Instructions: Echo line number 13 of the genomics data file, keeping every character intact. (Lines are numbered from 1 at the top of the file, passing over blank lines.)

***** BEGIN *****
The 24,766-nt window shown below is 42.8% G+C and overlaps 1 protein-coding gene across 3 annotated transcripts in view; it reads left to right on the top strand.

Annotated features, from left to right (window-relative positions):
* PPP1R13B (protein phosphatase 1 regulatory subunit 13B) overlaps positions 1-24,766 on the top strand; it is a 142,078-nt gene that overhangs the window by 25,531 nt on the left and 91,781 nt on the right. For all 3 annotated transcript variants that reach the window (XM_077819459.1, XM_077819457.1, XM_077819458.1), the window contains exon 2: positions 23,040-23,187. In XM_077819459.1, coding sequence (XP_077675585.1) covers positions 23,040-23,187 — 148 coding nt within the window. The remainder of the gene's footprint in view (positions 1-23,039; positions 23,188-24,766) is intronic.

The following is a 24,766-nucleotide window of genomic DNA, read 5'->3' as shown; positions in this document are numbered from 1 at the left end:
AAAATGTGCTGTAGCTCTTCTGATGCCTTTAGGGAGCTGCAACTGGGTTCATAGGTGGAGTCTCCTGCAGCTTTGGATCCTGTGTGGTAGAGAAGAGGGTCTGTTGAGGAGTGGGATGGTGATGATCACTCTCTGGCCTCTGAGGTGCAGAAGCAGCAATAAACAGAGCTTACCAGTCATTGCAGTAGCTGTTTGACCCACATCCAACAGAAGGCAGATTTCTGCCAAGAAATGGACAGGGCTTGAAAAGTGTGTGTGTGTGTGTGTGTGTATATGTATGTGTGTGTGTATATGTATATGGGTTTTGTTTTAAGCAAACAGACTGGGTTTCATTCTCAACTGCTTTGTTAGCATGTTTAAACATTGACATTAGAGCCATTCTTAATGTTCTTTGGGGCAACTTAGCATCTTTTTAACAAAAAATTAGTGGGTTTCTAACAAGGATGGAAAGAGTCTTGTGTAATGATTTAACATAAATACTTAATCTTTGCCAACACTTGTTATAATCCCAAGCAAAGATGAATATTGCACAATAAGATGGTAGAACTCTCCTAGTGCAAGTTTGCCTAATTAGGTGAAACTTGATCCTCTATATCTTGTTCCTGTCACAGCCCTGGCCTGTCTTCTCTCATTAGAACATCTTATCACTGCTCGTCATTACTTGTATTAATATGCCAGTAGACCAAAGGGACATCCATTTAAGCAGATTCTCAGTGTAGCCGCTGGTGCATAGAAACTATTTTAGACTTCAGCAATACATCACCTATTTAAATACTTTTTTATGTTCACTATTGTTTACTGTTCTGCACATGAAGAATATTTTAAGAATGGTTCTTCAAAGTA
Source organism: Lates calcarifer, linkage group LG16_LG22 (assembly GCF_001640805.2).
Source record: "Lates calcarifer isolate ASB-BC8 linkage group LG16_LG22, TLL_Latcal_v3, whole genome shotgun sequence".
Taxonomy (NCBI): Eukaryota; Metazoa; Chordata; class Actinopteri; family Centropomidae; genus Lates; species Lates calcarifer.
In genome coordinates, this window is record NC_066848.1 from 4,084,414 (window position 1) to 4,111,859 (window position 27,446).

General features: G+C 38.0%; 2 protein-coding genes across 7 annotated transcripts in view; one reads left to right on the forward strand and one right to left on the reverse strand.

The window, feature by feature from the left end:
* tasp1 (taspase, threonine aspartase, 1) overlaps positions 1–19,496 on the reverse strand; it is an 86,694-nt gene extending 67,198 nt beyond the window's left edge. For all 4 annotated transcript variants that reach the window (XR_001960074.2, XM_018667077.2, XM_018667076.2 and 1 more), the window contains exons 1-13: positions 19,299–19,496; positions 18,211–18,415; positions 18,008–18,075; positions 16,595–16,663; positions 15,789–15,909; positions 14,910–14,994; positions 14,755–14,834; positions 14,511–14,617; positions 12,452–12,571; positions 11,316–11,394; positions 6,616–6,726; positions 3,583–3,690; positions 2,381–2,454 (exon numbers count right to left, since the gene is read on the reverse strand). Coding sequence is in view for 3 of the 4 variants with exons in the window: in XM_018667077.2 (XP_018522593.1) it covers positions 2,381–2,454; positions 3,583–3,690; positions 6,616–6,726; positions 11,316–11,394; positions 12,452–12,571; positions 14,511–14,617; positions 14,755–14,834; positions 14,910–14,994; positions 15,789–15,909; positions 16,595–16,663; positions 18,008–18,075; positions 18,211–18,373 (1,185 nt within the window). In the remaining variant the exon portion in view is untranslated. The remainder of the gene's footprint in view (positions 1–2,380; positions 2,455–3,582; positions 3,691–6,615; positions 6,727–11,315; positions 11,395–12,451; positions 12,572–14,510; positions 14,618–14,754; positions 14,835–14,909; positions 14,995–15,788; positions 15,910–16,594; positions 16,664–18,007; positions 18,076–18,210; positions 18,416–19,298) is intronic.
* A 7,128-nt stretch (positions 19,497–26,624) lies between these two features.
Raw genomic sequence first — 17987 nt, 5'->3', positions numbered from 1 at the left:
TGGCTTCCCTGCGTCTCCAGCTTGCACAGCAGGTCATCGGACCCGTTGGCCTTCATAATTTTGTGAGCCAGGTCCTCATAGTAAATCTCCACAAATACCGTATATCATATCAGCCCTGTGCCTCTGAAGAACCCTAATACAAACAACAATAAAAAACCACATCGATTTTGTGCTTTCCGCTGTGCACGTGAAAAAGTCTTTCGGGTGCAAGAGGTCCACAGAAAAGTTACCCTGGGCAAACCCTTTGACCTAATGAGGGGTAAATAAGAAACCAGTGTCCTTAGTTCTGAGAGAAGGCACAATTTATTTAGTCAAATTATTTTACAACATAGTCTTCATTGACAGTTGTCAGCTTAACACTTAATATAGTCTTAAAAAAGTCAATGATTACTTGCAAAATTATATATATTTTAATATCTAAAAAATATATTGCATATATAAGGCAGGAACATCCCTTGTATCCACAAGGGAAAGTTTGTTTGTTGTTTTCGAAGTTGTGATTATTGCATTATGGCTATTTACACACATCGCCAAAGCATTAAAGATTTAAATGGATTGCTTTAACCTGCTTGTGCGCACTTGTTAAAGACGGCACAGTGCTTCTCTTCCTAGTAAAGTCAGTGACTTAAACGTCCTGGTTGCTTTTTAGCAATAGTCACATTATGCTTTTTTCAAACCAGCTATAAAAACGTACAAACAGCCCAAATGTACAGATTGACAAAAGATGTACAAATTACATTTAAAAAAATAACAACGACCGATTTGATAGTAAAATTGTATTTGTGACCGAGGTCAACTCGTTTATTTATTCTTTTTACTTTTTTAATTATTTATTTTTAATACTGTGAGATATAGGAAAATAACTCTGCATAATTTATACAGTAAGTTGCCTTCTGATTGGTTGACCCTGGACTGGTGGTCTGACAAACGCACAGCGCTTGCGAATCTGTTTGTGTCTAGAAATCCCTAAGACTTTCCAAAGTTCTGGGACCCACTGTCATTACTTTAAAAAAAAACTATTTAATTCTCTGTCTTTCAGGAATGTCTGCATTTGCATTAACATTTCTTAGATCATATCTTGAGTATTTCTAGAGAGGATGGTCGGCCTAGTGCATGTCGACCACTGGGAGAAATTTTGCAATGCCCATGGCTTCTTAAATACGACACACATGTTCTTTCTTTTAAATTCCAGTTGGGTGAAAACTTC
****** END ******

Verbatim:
* A 7,128-nt stretch (positions 19,497–26,624) lies between these two features.